samedi 14 septembre 2013

Wright Morris, EARTHLY DELIGHTS, UNEARTHLY ADORNMENTS, New York, Harper & Row, 1978, 193 pages

As Hemingway said, it was plain to see this boy had never seen a real war. It is all writing. Images of his non-fevered imagination. He had read a few books. As Balboa had gazed at the Pacific, Crane had looked into the Civil War photographs of Brady. A real war would not have suited his talents so well, being a soldier's war rather than an author's. Since he was only twenty-two years of age, he needed the perspective provided by history. He perceives the confusions of his own war clearly, with the irony and the pathos of a survivor. A real war, as he discovered later, would never have resulted in The Red Badge of Courage. For all of his obsession with the "facts" of real life, he intuited the primacy of the imagination. As his imagination cools, the facts will prove to mean less and less.

p. 52

jeudi 5 septembre 2013

Wright Morris, ABOUT FICTION, New York, Harper & Row, 1975, 182 pages

Because of the scarcity of novels in the past, the earlier writers of fiction read from the book of life. The modern writer first reads about life in books, and it is fiction that makes him a writer. If he chooses to read all the books that he should, he may well be depressed by their achievement, and shaped to eds that exceed his talents: if he fails to read them he does so at the risk of being ignorant of his calling. The Waste Land has been written, Gatsby has been written, scores of great minor writers have sounded the note appropriate to their age and their talent, and on the evidence a state of innocence  is of limited use to the writer of novels. He needs must know, even if what he knows is more that he can bear.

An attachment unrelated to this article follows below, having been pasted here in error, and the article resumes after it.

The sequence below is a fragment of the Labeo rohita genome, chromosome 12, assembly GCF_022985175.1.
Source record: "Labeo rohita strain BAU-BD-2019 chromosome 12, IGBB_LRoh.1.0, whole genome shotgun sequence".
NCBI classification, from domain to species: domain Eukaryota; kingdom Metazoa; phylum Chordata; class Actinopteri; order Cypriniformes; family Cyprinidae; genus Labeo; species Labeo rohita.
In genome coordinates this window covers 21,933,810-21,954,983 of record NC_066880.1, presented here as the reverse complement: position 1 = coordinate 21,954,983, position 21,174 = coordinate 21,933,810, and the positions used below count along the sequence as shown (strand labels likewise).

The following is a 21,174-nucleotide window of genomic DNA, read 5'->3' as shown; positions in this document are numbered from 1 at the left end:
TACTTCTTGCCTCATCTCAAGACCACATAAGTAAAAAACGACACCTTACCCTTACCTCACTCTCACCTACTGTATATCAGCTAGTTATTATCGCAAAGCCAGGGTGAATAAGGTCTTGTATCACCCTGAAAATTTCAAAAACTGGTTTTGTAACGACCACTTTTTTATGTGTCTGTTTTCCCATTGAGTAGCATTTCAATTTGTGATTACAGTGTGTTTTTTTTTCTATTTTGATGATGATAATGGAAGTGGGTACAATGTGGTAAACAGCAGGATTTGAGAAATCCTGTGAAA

p. 12

When the elusive truth appears to be cornered, the game loses interest.
In what measure does our need to possess what is new transform it, on the instant, into what is old? There is a loss - and the writer is the first to sense it - when he labors to explicitly clarify what is better left implicit. When we give what is vague in order to be clear, we may have given up the motive for writing.

p. 69

The ideal reader of fiction is hard to determine, as teachers of literature have long known. We have no true way of appraising what a reader gets from a book. Good fiction, especially, would seem to be at the mercy of the reader's vulnerability. If he is en garde he is off target. He must be open to fiction at precisely those points where he has been closed to life. To ask all of that is too much, of course, and readers and writers are both losers. To the extent a work of fiction can mean se much, it is dismaying to find it can mean very little. The novel and the reader wait on the chance that will bring them together, like lovers. No two readers, if the fiction is good, can be said to have read the same novel. Non-fiction can be appraised in regard to its content, and sensibly discussed in regard to its message, but the good story or the great novel is possessed, if at all, on individual levels that are unique. The work of fiction that unlocks the soul of one reader is, by its nature, closed to many others. Readers of Hemingway are seldom readers of D. H. Lawrence. These two writers alone contradict the notion that a single reality waits to be captured.

p. 92-93

It is sometimes easy [...] for the writer to persuade himself that he is flirting with vaguely extrasensory perceptions, but these perceptions, where they prove to exist, are merely the function of his talent. The way he shapes a line, the way he fashions a scene, the way he is impllicit of explicit, bears in mind the reader he might be himself, if he were not a writer, and the fiction he would like to read if he were not obligated to write it.